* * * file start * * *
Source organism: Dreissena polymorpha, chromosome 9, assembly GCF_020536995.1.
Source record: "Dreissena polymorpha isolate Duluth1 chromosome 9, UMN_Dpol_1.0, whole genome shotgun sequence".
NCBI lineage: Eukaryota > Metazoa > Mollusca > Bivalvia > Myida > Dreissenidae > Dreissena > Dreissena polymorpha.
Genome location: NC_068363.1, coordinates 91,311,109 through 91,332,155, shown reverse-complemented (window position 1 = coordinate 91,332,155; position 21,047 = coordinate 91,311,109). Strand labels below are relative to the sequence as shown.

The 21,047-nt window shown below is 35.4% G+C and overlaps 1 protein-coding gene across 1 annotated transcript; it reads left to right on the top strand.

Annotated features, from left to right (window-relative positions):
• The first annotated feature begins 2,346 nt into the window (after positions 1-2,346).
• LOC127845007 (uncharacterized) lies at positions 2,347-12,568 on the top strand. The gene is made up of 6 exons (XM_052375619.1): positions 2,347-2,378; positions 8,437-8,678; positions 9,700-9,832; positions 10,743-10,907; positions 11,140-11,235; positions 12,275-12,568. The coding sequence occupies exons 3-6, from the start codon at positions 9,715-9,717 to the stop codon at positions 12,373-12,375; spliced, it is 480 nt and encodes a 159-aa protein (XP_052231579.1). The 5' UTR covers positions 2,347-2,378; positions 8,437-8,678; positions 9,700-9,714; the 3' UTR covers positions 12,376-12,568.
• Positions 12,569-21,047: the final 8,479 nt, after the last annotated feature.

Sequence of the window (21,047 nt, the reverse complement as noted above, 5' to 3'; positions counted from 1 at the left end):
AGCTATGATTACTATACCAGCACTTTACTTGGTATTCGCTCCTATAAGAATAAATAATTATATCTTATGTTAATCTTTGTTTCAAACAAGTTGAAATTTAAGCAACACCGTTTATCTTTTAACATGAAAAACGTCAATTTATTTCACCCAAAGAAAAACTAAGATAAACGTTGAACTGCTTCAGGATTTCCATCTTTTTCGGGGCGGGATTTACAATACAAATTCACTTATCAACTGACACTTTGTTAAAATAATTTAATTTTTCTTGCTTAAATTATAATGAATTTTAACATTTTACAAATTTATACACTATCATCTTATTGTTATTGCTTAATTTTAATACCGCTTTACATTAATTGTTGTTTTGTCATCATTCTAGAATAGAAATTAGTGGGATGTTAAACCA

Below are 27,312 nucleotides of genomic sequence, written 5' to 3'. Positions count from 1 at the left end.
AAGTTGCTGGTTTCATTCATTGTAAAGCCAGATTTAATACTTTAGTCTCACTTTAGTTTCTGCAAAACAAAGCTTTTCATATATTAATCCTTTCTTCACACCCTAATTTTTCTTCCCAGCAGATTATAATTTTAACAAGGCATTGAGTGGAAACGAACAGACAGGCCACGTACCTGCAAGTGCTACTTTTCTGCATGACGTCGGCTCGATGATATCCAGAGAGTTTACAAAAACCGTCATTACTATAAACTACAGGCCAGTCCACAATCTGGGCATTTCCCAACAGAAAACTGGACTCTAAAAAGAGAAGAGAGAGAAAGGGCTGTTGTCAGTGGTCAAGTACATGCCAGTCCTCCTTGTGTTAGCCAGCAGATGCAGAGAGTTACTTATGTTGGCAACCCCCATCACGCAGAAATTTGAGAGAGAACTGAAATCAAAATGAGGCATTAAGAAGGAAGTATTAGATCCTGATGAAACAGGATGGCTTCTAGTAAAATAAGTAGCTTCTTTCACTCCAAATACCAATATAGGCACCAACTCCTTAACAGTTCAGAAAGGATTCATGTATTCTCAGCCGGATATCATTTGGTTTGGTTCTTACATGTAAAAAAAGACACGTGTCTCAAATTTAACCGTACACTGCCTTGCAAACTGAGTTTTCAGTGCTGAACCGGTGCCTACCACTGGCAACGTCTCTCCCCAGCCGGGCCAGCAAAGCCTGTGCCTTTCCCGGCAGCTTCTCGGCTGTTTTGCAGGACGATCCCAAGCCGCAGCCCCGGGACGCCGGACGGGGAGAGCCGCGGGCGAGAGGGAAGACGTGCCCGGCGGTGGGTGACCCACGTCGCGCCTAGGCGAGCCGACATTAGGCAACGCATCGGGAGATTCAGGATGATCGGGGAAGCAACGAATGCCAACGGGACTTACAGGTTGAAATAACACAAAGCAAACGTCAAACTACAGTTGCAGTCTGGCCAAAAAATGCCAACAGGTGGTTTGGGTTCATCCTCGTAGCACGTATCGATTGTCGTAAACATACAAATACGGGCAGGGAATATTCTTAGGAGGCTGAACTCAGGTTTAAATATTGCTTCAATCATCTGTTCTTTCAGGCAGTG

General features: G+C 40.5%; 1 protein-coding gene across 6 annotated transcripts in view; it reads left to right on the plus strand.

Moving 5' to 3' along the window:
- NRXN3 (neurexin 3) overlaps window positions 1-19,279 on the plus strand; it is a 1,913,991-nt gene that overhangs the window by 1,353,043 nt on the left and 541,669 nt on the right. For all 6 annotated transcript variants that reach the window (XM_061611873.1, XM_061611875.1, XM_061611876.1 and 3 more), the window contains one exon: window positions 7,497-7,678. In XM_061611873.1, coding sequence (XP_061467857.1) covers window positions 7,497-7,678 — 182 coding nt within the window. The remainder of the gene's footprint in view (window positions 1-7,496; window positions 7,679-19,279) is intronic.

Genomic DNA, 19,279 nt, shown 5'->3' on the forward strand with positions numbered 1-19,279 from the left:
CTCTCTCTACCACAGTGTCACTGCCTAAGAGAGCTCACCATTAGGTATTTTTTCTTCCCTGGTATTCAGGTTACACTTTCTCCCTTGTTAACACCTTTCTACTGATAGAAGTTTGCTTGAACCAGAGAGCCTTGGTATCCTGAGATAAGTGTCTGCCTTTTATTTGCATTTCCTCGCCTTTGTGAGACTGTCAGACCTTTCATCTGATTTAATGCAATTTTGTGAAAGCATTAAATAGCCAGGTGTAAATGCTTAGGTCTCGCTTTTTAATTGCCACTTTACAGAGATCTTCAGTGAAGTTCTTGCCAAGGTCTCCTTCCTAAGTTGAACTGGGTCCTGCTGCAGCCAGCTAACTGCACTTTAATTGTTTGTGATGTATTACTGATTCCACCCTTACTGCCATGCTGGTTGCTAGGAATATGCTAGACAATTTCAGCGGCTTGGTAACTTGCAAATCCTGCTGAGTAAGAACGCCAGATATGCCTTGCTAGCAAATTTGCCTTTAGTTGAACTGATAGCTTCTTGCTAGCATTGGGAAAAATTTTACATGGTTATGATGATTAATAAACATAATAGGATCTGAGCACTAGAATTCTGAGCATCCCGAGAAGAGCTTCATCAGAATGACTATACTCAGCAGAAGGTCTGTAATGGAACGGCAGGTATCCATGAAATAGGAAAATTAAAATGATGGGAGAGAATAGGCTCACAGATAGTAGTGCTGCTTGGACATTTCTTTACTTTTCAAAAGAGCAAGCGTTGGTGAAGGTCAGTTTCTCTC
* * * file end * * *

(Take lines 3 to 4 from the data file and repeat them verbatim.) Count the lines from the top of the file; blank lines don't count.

NCBI lineage: Eukaryota > Metazoa > Mollusca > Bivalvia > Myida > Dreissenidae > Dreissena > Dreissena polymorpha.
Genome location: NC_068363.1, coordinates 91,311,109 through 91,332,155, shown reverse-complemented (window position 1 = coordinate 91,332,155; position 21,047 = coordinate 91,311,109). Strand labels below are relative to the sequence as shown.